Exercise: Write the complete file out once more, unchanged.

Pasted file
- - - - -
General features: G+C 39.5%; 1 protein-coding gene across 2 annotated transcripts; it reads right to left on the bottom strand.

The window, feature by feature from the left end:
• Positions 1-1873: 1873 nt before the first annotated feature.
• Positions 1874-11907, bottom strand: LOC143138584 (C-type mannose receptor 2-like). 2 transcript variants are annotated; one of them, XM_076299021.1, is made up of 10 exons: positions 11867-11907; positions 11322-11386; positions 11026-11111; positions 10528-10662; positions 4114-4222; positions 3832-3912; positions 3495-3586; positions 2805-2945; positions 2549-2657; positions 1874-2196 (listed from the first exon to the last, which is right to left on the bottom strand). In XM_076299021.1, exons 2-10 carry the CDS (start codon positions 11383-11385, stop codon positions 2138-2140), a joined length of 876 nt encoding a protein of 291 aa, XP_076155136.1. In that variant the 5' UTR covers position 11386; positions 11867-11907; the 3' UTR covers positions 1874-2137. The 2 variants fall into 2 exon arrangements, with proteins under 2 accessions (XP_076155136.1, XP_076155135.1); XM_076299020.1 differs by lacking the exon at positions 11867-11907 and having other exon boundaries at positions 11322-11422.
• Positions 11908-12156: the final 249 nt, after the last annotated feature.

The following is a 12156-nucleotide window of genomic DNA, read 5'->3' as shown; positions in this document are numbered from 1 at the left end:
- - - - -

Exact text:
General features: G+C 39.5%; 1 protein-coding gene across 2 annotated transcripts; it reads right to left on the bottom strand.

The window, feature by feature from the left end:
• Positions 1-1873: 1873 nt before the first annotated feature.
• Positions 1874-11907, bottom strand: LOC143138584 (C-type mannose receptor 2-like). 2 transcript variants are annotated; one of them, XM_076299021.1, is made up of 10 exons: positions 11867-11907; positions 11322-11386; positions 11026-11111; positions 10528-10662; positions 4114-4222; positions 3832-3912; positions 3495-3586; positions 2805-2945; positions 2549-2657; positions 1874-2196 (listed from the first exon to the last, which is right to left on the bottom strand). In XM_076299021.1, exons 2-10 carry the CDS (start codon positions 11383-11385, stop codon positions 2138-2140), a joined length of 876 nt encoding a protein of 291 aa, XP_076155136.1. In that variant the 5' UTR covers position 11386; positions 11867-11907; the 3' UTR covers positions 1874-2137. The 2 variants fall into 2 exon arrangements, with proteins under 2 accessions (XP_076155136.1, XP_076155135.1); XM_076299020.1 differs by lacking the exon at positions 11867-11907 and having other exon boundaries at positions 11322-11422.
• Positions 11908-12156: the final 249 nt, after the last annotated feature.

The following is a 12156-nucleotide window of genomic DNA, read 5'->3' as shown; positions in this document are numbered from 1 at the left end: